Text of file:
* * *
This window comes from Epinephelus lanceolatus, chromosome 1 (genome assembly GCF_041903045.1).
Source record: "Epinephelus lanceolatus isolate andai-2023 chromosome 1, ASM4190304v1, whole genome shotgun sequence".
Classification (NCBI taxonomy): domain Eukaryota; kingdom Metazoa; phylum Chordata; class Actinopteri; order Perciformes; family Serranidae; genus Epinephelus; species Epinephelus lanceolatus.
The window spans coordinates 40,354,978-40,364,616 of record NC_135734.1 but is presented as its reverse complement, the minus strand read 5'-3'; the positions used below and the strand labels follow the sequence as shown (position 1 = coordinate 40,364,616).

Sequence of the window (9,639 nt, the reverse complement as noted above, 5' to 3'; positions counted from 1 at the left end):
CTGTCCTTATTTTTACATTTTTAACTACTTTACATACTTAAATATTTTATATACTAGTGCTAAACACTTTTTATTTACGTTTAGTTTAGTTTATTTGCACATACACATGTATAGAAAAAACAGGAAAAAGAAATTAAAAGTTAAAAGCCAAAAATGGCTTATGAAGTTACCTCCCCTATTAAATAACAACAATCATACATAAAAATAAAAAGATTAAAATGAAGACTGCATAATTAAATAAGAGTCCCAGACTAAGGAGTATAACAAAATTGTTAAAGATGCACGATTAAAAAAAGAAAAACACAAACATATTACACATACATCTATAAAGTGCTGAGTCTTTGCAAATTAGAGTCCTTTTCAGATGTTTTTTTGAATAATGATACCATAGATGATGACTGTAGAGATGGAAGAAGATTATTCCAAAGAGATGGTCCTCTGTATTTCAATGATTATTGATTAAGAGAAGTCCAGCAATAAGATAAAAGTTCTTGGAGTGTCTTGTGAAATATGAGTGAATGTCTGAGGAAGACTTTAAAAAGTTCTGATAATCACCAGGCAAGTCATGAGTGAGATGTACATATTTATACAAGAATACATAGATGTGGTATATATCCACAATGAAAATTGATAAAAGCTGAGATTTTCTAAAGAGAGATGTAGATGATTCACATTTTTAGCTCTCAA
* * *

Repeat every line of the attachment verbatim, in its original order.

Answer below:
This window comes from Epinephelus lanceolatus, chromosome 1 (genome assembly GCF_041903045.1).
Source record: "Epinephelus lanceolatus isolate andai-2023 chromosome 1, ASM4190304v1, whole genome shotgun sequence".
Classification (NCBI taxonomy): domain Eukaryota; kingdom Metazoa; phylum Chordata; class Actinopteri; order Perciformes; family Serranidae; genus Epinephelus; species Epinephelus lanceolatus.
The window spans coordinates 40,354,978-40,364,616 of record NC_135734.1 but is presented as its reverse complement, the minus strand read 5'-3'; the positions used below and the strand labels follow the sequence as shown (position 1 = coordinate 40,364,616).

Sequence of the window (9,639 nt, the reverse complement as noted above, 5' to 3'; positions counted from 1 at the left end):
CTGTCCTTATTTTTACATTTTTAACTACTTTACATACTTAAATATTTTATATACTAGTGCTAAACACTTTTTATTTACGTTTAGTTTAGTTTATTTGCACATACACATGTATAGAAAAAACAGGAAAAAGAAATTAAAAGTTAAAAGCCAAAAATGGCTTATGAAGTTACCTCCCCTATTAAATAACAACAATCATACATAAAAATAAAAAGATTAAAATGAAGACTGCATAATTAAATAAGAGTCCCAGACTAAGGAGTATAACAAAATTGTTAAAGATGCACGATTAAAAAAAGAAAAACACAAACATATTACACATACATCTATAAAGTGCTGAGTCTTTGCAAATTAGAGTCCTTTTCAGATGTTTTTTTGAATAATGATACCATAGATGATGACTGTAGAGATGGAAGAAGATTATTCCAAAGAGATGGTCCTCTGTATTTCAATGATTATTGATTAAGAGAAGTCCAGCAATAAGATAAAAGTTCTTGGAGTGTCTTGTGAAATATGAGTGAATGTCTGAGGAAGACTTTAAAAAGTTCTGATAATCACCAGGCAAGTCATGAGTGAGATGTACATATTTATACAAGAATACATAGATGTGGTATATATCCACAATGAAAATTGATAAAAGCTGAGATTTTCTAAAGAGAGATGTAGATGATTCACATTTTTAGCTCTCAA